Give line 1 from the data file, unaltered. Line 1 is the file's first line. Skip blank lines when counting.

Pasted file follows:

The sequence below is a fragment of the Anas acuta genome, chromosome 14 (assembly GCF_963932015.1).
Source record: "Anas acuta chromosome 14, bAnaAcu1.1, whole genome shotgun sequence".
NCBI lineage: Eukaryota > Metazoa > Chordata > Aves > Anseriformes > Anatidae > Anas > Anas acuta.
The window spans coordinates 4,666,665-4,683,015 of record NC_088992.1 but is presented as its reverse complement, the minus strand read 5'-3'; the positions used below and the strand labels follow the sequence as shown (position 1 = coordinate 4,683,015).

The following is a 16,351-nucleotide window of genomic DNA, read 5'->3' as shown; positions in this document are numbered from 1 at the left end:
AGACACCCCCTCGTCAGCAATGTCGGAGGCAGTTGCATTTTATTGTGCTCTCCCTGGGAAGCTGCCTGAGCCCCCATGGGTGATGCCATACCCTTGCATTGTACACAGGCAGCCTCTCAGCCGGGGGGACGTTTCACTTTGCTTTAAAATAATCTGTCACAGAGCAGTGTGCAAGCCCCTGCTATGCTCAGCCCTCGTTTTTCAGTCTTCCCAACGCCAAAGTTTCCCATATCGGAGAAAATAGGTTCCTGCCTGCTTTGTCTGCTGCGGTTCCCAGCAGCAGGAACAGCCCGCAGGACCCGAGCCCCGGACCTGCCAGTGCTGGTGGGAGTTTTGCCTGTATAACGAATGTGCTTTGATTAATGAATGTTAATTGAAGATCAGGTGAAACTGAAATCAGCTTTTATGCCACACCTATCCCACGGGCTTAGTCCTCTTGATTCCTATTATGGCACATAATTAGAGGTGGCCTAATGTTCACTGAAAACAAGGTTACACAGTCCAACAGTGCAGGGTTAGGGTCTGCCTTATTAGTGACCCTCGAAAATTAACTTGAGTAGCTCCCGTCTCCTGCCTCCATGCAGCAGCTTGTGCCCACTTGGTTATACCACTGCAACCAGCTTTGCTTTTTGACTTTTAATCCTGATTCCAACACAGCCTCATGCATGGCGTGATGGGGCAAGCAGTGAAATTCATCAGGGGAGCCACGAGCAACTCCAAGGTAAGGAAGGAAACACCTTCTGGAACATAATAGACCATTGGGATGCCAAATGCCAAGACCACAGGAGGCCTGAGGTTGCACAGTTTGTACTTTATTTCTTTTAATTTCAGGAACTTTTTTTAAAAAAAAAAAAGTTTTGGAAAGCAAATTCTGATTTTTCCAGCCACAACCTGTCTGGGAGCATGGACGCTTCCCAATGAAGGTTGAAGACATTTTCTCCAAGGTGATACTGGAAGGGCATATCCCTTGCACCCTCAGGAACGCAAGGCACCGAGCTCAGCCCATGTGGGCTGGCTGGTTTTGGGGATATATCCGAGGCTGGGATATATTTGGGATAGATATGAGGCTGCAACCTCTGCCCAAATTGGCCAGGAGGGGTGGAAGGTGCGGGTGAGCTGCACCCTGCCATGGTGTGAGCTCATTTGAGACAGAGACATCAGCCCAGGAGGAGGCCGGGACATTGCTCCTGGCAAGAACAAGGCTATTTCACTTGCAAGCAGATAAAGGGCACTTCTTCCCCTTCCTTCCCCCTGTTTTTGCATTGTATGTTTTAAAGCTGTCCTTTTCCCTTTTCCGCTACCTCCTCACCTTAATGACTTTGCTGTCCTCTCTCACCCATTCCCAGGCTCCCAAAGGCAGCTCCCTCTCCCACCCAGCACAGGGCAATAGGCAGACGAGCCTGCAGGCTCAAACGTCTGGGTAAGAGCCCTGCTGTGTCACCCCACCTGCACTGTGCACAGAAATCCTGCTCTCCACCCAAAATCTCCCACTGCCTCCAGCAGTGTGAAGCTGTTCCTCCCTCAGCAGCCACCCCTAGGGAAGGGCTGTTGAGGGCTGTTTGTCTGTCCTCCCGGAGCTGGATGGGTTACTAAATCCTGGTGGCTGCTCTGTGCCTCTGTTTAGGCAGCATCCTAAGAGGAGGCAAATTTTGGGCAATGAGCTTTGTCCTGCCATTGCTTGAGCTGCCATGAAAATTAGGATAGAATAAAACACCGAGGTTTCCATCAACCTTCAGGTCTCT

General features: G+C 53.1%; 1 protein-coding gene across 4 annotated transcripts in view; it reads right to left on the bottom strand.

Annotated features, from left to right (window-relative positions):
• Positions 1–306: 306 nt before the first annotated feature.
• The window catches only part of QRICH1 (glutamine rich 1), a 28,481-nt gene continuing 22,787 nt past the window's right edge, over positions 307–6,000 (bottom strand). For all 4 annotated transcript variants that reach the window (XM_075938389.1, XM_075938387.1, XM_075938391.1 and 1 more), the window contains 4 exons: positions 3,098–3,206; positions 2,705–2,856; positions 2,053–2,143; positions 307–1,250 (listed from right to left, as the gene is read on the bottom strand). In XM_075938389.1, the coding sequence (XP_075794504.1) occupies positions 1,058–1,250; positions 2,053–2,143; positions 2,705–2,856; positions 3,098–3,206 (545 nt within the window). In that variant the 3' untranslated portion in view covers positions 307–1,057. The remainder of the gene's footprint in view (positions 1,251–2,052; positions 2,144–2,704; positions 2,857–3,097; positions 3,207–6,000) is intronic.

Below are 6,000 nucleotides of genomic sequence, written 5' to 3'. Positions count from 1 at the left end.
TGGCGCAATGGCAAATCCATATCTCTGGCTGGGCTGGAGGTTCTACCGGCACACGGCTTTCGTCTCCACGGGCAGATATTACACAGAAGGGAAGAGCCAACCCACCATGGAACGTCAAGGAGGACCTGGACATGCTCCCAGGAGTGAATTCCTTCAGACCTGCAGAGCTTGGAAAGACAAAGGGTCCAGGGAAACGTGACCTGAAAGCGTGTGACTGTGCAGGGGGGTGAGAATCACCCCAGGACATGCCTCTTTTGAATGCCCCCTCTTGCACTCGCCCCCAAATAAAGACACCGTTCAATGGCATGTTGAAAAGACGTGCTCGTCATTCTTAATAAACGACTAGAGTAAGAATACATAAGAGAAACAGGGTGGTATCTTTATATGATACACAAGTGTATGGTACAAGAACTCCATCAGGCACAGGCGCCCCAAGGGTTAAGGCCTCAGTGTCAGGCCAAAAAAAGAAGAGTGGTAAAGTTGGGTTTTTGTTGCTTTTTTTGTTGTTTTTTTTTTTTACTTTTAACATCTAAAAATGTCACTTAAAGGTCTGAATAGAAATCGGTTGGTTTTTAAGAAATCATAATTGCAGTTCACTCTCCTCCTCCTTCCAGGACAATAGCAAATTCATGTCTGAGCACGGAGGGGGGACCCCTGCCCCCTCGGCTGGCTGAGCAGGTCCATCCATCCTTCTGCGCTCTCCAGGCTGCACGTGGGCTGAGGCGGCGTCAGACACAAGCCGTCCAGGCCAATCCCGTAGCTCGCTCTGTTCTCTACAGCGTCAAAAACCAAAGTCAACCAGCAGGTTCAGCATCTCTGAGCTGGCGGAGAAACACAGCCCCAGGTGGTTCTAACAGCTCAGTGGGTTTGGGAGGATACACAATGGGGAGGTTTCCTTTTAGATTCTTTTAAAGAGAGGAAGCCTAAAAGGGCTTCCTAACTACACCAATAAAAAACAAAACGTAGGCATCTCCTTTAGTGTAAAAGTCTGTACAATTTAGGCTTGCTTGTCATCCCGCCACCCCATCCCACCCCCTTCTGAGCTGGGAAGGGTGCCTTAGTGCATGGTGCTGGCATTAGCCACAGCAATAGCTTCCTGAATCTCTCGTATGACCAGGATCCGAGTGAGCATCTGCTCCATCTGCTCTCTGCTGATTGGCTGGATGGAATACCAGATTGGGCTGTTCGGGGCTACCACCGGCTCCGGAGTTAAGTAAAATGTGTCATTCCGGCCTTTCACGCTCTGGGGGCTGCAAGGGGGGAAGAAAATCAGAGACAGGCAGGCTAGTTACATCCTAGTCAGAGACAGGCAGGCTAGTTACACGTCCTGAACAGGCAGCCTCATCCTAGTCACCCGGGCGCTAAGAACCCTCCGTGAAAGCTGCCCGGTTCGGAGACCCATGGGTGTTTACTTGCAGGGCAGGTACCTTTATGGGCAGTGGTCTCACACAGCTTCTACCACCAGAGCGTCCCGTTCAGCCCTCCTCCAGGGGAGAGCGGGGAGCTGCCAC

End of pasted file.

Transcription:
The sequence below is a fragment of the Anas acuta genome, chromosome 14 (assembly GCF_963932015.1).